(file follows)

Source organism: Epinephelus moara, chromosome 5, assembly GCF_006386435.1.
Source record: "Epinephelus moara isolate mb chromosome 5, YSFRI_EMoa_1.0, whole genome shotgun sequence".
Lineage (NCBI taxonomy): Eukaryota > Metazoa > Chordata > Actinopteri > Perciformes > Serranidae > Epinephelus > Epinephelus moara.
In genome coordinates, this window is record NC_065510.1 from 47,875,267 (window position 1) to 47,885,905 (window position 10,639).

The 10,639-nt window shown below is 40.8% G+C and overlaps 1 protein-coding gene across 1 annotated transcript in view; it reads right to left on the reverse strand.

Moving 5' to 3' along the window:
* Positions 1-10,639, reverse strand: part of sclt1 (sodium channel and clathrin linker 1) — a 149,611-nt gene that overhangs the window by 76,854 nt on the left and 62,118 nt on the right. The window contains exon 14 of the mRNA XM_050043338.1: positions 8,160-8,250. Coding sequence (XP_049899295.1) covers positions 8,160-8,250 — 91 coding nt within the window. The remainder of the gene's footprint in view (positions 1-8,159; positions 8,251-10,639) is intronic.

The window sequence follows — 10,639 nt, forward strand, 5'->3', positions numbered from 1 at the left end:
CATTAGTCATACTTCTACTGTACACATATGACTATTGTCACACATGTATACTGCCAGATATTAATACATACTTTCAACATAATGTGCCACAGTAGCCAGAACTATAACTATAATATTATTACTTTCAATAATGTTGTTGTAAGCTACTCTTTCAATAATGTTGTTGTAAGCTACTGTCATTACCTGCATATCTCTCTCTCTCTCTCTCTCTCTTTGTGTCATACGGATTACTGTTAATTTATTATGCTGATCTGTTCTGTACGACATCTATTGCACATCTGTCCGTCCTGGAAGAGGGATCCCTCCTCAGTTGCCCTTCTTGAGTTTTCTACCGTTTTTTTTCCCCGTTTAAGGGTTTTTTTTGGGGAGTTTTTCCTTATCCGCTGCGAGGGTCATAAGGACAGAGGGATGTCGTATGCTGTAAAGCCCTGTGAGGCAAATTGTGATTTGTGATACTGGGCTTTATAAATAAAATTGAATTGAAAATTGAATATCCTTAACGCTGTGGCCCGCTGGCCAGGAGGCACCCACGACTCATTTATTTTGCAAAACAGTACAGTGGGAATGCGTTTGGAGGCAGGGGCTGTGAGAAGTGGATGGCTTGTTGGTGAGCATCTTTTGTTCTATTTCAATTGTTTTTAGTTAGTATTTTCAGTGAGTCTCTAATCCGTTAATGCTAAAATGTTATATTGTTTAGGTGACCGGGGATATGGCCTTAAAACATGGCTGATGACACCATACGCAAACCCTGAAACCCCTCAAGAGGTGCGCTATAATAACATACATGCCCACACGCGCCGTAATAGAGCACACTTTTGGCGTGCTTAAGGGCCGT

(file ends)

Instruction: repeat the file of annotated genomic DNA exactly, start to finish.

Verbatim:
Source organism: Epinephelus moara, chromosome 5, assembly GCF_006386435.1.
Source record: "Epinephelus moara isolate mb chromosome 5, YSFRI_EMoa_1.0, whole genome shotgun sequence".
Lineage (NCBI taxonomy): Eukaryota > Metazoa > Chordata > Actinopteri > Perciformes > Serranidae > Epinephelus > Epinephelus moara.
In genome coordinates, this window is record NC_065510.1 from 47,875,267 (window position 1) to 47,885,905 (window position 10,639).

The 10,639-nt window shown below is 40.8% G+C and overlaps 1 protein-coding gene across 1 annotated transcript in view; it reads right to left on the reverse strand.

Moving 5' to 3' along the window:
* Positions 1-10,639, reverse strand: part of sclt1 (sodium channel and clathrin linker 1) — a 149,611-nt gene that overhangs the window by 76,854 nt on the left and 62,118 nt on the right. The window contains exon 14 of the mRNA XM_050043338.1: positions 8,160-8,250. Coding sequence (XP_049899295.1) covers positions 8,160-8,250 — 91 coding nt within the window. The remainder of the gene's footprint in view (positions 1-8,159; positions 8,251-10,639) is intronic.

The window sequence follows — 10,639 nt, forward strand, 5'->3', positions numbered from 1 at the left end:
CATTAGTCATACTTCTACTGTACACATATGACTATTGTCACACATGTATACTGCCAGATATTAATACATACTTTCAACATAATGTGCCACAGTAGCCAGAACTATAACTATAATATTATTACTTTCAATAATGTTGTTGTAAGCTACTCTTTCAATAATGTTGTTGTAAGCTACTGTCATTACCTGCATATCTCTCTCTCTCTCTCTCTCTCTTTGTGTCATACGGATTACTGTTAATTTATTATGCTGATCTGTTCTGTACGACATCTATTGCACATCTGTCCGTCCTGGAAGAGGGATCCCTCCTCAGTTGCCCTTCTTGAGTTTTCTACCGTTTTTTTTCCCCGTTTAAGGGTTTTTTTTGGGGAGTTTTTCCTTATCCGCTGCGAGGGTCATAAGGACAGAGGGATGTCGTATGCTGTAAAGCCCTGTGAGGCAAATTGTGATTTGTGATACTGGGCTTTATAAATAAAATTGAATTGAAAATTGAATATCCTTAACGCTGTGGCCCGCTGGCCAGGAGGCACCCACGACTCATTTATTTTGCAAAACAGTACAGTGGGAATGCGTTTGGAGGCAGGGGCTGTGAGAAGTGGATGGCTTGTTGGTGAGCATCTTTTGTTCTATTTCAATTGTTTTTAGTTAGTATTTTCAGTGAGTCTCTAATCCGTTAATGCTAAAATGTTATATTGTTTAGGTGACCGGGGATATGGCCTTAAAACATGGCTGATGACACCATACGCAAACCCTGAAACCCCTCAAGAGGTGCGCTATAATAACATACATGCCCACACGCGCCGTAATAGAGCACACTTTTGGCGTGCTTAAGGGCCGT